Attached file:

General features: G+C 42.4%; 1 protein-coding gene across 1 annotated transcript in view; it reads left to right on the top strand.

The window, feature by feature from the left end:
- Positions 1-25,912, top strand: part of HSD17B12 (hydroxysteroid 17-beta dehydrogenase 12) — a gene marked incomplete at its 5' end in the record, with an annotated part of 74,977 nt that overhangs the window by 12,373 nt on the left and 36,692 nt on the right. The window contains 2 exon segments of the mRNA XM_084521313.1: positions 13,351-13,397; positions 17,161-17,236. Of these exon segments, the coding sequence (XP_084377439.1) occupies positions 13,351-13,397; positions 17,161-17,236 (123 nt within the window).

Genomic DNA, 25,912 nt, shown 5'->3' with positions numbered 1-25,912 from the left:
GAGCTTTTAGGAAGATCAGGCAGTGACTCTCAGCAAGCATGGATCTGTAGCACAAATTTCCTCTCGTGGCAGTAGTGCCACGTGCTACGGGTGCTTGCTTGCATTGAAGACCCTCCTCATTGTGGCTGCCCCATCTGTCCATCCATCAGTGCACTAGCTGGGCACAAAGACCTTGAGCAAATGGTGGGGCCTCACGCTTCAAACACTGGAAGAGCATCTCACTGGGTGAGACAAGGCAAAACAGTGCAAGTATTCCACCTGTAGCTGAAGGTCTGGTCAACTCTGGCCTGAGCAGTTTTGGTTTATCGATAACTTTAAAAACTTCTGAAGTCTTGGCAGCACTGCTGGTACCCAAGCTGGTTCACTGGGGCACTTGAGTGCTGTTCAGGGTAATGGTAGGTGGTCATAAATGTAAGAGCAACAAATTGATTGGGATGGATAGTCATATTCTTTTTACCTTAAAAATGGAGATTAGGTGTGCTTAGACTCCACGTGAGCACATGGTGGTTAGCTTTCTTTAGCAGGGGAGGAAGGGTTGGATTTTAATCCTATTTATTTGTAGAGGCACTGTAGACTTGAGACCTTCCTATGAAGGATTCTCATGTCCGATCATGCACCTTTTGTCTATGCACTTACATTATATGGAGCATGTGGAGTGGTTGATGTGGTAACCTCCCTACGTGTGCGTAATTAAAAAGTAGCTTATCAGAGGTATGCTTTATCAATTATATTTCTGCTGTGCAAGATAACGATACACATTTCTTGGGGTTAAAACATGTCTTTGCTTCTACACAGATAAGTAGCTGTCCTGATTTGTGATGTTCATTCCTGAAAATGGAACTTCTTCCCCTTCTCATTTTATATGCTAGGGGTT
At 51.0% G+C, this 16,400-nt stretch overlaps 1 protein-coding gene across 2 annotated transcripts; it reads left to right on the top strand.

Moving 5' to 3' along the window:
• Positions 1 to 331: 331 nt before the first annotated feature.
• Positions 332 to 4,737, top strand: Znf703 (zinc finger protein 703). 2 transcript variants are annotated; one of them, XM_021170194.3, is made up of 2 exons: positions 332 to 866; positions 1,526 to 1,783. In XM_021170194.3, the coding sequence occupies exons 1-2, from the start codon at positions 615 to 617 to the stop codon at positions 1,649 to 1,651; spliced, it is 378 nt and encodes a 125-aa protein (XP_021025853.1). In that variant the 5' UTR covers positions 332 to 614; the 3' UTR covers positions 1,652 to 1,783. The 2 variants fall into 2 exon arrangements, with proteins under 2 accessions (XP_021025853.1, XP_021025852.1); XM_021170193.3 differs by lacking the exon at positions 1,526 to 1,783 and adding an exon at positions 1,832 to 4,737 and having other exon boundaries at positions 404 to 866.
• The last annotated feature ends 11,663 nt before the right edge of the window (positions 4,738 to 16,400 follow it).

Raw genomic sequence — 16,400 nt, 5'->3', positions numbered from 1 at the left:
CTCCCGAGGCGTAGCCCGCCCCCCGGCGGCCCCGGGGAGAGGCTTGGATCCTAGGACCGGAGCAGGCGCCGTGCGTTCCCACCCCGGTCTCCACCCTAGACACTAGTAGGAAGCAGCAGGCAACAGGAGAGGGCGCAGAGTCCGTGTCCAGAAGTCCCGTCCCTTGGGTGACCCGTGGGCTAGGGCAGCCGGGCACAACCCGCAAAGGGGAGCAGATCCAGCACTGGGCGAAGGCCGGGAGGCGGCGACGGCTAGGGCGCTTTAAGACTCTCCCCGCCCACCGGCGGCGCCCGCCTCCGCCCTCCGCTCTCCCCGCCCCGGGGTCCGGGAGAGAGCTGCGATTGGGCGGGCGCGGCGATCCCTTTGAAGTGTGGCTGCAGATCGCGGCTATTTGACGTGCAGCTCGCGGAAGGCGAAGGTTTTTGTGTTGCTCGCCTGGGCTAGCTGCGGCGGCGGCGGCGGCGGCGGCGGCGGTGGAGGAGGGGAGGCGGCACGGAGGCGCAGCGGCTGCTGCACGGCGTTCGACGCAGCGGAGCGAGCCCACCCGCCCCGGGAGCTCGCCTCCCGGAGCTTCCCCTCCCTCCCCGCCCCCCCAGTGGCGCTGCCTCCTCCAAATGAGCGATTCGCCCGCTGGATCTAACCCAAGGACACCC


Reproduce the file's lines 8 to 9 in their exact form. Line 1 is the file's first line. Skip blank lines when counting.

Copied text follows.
• Positions 1 to 331: 331 nt before the first annotated feature.
• Positions 332 to 4,737, top strand: Znf703 (zinc finger protein 703). 2 transcript variants are annotated; one of them, XM_021170194.3, is made up of 2 exons: positions 332 to 866; positions 1,526 to 1,783. In XM_021170194.3, the coding sequence occupies exons 1-2, from the start codon at positions 615 to 617 to the stop codon at positions 1,649 to 1,651; spliced, it is 378 nt and encodes a 125-aa protein (XP_021025853.1). In that variant the 5' UTR covers positions 332 to 614; the 3' UTR covers positions 1,652 to 1,783. The 2 variants fall into 2 exon arrangements, with proteins under 2 accessions (XP_021025853.1, XP_021025852.1); XM_021170193.3 differs by lacking the exon at positions 1,526 to 1,783 and adding an exon at positions 1,832 to 4,737 and having other exon boundaries at positions 404 to 866.